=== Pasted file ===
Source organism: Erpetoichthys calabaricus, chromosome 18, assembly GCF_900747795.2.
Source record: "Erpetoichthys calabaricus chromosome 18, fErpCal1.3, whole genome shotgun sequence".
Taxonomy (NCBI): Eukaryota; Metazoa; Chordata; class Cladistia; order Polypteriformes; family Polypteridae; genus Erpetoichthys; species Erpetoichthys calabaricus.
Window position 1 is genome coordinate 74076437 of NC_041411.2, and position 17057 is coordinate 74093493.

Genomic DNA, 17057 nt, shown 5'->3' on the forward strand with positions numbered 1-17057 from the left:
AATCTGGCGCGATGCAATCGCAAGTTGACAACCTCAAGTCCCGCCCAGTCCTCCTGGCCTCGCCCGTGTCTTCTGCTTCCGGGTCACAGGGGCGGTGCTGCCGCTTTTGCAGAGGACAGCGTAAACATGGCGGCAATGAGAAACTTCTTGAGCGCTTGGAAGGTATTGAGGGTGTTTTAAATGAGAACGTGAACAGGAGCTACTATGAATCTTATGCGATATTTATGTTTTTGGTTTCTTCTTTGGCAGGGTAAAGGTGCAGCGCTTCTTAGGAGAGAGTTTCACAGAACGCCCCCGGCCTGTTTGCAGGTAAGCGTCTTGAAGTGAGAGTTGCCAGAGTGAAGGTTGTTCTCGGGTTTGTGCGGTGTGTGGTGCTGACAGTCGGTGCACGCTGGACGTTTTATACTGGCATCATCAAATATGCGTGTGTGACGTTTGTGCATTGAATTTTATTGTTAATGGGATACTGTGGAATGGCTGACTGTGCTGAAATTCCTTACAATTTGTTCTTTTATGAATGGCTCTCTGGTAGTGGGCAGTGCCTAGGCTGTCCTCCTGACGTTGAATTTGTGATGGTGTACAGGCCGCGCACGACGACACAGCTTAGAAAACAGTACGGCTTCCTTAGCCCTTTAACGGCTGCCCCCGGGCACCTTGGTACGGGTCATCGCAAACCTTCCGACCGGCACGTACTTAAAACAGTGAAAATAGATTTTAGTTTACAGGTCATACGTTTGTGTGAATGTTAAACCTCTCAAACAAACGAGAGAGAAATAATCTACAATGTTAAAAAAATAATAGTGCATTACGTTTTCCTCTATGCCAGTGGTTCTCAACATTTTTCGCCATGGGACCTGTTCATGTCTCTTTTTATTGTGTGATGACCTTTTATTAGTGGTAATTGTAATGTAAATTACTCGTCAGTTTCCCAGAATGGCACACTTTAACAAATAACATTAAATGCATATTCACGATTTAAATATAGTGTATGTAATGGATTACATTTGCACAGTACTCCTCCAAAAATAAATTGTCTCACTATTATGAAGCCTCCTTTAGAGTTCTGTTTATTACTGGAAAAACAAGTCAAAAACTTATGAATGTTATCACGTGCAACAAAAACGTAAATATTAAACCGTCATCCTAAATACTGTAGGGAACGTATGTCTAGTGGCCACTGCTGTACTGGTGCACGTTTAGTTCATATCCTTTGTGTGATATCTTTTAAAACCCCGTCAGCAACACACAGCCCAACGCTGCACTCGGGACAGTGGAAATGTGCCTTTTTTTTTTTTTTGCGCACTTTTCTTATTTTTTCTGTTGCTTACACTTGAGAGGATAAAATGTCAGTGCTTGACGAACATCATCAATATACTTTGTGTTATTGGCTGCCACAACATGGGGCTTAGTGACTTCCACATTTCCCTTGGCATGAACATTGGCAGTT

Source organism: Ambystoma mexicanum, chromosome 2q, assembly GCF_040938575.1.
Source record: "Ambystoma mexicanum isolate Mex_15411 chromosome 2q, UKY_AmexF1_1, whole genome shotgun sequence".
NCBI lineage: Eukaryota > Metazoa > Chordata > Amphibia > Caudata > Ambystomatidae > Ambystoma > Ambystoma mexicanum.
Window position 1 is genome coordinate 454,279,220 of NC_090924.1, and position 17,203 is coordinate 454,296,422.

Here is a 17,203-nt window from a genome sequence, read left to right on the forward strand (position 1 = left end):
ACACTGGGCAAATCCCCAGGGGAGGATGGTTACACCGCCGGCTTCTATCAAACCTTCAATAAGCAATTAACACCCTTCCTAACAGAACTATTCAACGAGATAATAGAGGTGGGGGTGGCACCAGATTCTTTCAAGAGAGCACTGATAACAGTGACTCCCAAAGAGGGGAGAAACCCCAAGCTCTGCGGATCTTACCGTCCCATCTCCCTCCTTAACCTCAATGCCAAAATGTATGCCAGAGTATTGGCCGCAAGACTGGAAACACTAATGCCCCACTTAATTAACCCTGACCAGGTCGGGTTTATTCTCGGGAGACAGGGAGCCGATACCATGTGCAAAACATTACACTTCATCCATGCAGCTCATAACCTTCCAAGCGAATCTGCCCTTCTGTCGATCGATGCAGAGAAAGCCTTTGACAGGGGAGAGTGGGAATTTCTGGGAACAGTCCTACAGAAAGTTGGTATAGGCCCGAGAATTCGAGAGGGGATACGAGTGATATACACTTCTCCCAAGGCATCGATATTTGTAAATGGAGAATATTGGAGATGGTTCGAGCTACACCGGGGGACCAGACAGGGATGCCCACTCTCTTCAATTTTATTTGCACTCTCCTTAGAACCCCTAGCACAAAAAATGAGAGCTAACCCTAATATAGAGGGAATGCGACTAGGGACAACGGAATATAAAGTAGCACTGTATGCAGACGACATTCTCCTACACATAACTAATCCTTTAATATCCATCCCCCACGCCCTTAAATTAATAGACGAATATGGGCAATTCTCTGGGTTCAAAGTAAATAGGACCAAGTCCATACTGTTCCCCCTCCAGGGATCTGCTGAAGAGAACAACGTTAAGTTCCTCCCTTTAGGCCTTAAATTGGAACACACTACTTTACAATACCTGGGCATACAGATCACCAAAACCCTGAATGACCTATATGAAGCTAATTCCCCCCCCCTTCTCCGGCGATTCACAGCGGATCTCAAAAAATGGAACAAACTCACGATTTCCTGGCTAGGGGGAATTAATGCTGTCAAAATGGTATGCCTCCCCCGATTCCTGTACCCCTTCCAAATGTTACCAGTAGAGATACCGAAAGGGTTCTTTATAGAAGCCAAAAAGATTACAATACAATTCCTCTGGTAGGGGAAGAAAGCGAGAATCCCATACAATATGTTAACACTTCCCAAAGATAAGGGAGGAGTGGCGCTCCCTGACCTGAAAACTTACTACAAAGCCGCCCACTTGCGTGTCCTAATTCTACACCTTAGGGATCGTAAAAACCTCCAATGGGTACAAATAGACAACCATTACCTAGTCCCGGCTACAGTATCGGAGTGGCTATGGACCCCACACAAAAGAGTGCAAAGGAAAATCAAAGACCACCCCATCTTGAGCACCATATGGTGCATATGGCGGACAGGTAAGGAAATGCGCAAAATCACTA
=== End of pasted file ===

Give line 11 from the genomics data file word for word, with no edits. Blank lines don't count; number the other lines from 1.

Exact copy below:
Here is a 17,203-nt window from a genome sequence, read left to right on the forward strand (position 1 = left end):